Don’t wake up a sleepwalker. It’s dangerous for you and the sleepwalker. You’re probably familiar with this sleepwalking tip, but it’s not entirely correct.
While it’s always better to guide a sleepwalker back to bed rather than wake them up, you should wake a sleepwalker if they’re going to hurt themselves or someone else.
In this month’s blog, we want to share some tips on how you can help a loved one who sleepwalks so you can keep them safe.
Seeing your loved one sleepwalking is a bit unsettling. They engage in activities like they’re awake but are actually in a deep state of sleep and completely unaware of what they’re doing.
Sleepwalking is a type of parasomnia, a sleep disorder category in which someone engages in unusual behaviors while they sleep, like talking, eating, or walking. Night terrors are also a type of parasomnia.
When someone sleepwalks, they get out of bed and walk around and may engage in odd activities like moving furniture or climbing out a window.
Sleepwalking occurs during non-rapid eye movement (NREM) sleep, a deep sleep that starts early during the cycle. During this stage of sleep, it’s harder to wake someone up, which is why a sleepwalker may not respond when you call out their name or touch them.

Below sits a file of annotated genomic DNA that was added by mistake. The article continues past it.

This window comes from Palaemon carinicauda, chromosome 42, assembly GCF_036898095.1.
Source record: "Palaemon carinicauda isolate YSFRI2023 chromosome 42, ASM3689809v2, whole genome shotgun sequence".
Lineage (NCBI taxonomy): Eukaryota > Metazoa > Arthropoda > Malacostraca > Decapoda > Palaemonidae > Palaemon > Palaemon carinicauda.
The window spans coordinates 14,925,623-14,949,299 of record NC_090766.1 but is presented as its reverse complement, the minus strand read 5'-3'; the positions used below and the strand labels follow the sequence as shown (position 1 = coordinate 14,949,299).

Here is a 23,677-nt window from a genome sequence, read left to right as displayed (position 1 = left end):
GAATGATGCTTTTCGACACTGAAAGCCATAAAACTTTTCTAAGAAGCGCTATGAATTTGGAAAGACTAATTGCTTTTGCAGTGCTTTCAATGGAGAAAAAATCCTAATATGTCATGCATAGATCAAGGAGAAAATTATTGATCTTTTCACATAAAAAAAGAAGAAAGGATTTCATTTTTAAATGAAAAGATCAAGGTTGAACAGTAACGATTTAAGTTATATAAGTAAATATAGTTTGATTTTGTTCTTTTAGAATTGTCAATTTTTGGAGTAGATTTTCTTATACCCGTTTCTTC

Sleepwalking episodes can last a few seconds or more than 30 minutes. Children and young adults are more likely to sleepwalk, and the sleep disorder tends to run in families.
Whether you should wake your sleepwalker or not depends on their engaged activities. Keeping your sleepwalker safe is the priority. Most sleepwalkers return to bed soon after getting up. You can help your sleepwalker stay safe by gently guiding them back to bed.
Other tips for keeping your sleepwalker safe include:
Don’t yell out or roughly grab your sleepwalker. Aggressively waking someone up during NREM triggers the body’s fight-or-flight response, and your sleepwalker may lash out to protect themselves. You should only wake your sleepwalker if they risk hurting themselves or someone else.
Occasional sleepwalking isn’t a major health concern but something you should mention to your loved one's primary care provider. You should see a sleep specialist, however, if your loved one:
At our practice, we review symptoms, medical history, and your loved one’s sleep routine. We may also do a sleep study to confirm or rule out an underlying sleep disorder responsible for sleepwalking. Finding the root cause of the sleep behavior helps direct our treatment.
Treatment may include management of an underlying condition, adding or adjusting medications to improve sleep, psychotherapy, or a combination of these.
Are you worried about your loved one’s sleepwalking? We can help. Call our office today or use the online booking feature to make an appointment.